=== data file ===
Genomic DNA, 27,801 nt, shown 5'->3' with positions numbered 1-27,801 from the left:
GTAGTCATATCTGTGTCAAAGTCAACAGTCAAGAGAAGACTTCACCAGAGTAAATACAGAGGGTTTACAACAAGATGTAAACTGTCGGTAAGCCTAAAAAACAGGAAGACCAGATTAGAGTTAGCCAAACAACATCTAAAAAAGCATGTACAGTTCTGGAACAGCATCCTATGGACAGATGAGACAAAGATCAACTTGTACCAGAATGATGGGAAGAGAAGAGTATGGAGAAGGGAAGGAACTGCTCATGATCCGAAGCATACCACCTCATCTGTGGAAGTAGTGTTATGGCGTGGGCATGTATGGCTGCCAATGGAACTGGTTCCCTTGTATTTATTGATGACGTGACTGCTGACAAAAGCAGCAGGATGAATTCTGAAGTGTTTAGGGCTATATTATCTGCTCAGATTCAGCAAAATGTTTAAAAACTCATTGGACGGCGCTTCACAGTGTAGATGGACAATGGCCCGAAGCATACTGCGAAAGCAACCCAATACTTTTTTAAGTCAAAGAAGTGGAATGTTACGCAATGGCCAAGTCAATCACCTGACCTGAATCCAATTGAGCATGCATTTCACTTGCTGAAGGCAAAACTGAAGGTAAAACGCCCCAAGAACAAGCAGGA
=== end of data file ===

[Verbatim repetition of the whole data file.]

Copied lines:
Genomic DNA, 27,801 nt, shown 5'->3' with positions numbered 1-27,801 from the left:
GTAGTCATATCTGTGTCAAAGTCAACAGTCAAGAGAAGACTTCACCAGAGTAAATACAGAGGGTTTACAACAAGATGTAAACTGTCGGTAAGCCTAAAAAACAGGAAGACCAGATTAGAGTTAGCCAAACAACATCTAAAAAAGCATGTACAGTTCTGGAACAGCATCCTATGGACAGATGAGACAAAGATCAACTTGTACCAGAATGATGGGAAGAGAAGAGTATGGAGAAGGGAAGGAACTGCTCATGATCCGAAGCATACCACCTCATCTGTGGAAGTAGTGTTATGGCGTGGGCATGTATGGCTGCCAATGGAACTGGTTCCCTTGTATTTATTGATGACGTGACTGCTGACAAAAGCAGCAGGATGAATTCTGAAGTGTTTAGGGCTATATTATCTGCTCAGATTCAGCAAAATGTTTAAAAACTCATTGGACGGCGCTTCACAGTGTAGATGGACAATGGCCCGAAGCATACTGCGAAAGCAACCCAATACTTTTTTAAGTCAAAGAAGTGGAATGTTACGCAATGGCCAAGTCAATCACCTGACCTGAATCCAATTGAGCATGCATTTCACTTGCTGAAGGCAAAACTGAAGGTAAAACGCCCCAAGAACAAGCAGGA